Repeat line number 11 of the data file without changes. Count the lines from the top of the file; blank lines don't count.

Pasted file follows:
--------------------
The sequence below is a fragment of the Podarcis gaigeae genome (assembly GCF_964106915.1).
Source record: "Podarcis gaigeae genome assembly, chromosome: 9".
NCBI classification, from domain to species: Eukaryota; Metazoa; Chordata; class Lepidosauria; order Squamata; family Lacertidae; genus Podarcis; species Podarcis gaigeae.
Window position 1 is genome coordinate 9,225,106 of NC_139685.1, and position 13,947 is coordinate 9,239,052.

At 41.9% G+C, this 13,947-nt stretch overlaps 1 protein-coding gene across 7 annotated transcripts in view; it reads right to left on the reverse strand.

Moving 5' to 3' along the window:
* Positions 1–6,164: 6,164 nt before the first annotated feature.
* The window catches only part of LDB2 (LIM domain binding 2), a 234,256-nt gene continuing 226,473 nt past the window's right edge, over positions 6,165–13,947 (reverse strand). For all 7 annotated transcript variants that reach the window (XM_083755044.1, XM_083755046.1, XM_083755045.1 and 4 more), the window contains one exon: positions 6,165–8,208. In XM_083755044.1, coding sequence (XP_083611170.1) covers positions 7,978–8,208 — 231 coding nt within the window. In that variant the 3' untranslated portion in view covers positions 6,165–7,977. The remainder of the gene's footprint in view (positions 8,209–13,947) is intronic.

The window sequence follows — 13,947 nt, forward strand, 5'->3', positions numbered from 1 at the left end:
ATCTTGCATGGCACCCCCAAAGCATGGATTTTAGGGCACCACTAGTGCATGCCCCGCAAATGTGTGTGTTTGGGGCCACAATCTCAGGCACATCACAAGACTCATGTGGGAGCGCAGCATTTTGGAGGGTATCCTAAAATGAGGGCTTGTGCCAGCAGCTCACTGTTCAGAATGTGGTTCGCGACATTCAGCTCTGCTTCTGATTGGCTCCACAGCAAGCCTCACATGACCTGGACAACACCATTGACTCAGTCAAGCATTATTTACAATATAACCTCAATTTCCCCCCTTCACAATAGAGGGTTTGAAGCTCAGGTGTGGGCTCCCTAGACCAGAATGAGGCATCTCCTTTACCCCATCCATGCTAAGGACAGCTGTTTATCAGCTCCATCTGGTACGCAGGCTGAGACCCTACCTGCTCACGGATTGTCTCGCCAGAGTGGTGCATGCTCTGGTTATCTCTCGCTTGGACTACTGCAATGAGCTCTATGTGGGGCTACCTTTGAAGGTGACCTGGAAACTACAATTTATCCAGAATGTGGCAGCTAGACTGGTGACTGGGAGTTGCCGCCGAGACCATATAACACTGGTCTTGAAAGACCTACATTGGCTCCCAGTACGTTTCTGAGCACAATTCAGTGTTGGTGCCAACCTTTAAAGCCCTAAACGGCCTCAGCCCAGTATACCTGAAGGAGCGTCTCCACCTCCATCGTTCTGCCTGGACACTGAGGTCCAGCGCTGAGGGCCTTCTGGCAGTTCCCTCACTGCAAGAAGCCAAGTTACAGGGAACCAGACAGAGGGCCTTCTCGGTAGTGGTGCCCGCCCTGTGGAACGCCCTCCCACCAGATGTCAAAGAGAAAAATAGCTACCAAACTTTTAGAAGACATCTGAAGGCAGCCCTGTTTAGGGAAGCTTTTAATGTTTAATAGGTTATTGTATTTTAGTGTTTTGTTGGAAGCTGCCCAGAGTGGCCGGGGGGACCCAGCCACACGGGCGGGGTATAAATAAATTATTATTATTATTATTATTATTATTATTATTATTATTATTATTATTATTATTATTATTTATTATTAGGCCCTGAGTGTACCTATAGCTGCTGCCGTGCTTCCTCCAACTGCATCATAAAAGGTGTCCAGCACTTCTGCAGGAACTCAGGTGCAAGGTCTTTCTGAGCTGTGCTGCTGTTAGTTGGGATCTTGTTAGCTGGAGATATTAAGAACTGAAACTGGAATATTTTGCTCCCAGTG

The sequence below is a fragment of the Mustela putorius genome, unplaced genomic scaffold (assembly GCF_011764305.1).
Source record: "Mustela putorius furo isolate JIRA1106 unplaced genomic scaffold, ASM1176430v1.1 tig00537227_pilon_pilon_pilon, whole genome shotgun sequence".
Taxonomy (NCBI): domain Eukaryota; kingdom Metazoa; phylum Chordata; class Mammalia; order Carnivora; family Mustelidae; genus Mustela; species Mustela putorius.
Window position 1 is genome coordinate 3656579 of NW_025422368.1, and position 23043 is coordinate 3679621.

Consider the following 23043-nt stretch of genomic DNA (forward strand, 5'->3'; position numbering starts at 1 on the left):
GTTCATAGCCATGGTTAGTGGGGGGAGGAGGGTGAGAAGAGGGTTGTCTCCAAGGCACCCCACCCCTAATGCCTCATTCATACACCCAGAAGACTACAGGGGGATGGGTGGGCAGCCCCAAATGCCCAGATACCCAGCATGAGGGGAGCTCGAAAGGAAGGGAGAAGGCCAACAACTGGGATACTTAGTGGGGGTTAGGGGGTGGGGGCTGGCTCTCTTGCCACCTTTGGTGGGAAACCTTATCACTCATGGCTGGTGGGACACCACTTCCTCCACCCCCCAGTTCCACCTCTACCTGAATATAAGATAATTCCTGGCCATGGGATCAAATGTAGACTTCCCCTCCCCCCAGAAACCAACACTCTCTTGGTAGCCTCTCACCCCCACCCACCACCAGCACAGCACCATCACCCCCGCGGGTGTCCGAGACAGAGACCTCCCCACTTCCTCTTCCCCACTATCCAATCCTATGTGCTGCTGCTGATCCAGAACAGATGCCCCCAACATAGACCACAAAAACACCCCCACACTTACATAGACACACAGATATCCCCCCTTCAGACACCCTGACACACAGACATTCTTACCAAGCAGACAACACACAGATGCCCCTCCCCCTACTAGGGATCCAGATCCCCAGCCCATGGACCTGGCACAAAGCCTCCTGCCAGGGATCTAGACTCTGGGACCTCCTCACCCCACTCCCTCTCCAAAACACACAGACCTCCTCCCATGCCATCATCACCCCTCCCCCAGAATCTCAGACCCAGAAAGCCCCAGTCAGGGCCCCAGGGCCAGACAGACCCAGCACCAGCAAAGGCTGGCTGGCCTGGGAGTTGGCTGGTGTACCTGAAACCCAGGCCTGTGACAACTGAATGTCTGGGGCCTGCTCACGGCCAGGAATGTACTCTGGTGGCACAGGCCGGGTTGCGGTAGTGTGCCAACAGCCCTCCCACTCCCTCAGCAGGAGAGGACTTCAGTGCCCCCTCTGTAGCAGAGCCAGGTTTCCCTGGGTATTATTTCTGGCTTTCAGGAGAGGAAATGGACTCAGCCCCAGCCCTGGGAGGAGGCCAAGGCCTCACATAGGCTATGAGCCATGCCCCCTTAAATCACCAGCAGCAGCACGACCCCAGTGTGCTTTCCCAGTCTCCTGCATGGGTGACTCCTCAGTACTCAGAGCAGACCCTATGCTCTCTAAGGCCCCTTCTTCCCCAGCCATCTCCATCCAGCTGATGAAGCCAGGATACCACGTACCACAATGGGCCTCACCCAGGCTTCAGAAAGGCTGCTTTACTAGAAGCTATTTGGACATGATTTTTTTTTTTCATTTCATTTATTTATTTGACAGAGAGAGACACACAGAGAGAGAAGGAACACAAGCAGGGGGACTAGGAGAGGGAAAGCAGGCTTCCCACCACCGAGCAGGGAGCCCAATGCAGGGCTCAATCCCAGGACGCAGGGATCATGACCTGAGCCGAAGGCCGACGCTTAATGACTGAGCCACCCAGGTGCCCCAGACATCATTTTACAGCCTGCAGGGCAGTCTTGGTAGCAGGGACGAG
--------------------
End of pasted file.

The sequence below is a fragment of the Mustela putorius genome, unplaced genomic scaffold (assembly GCF_011764305.1).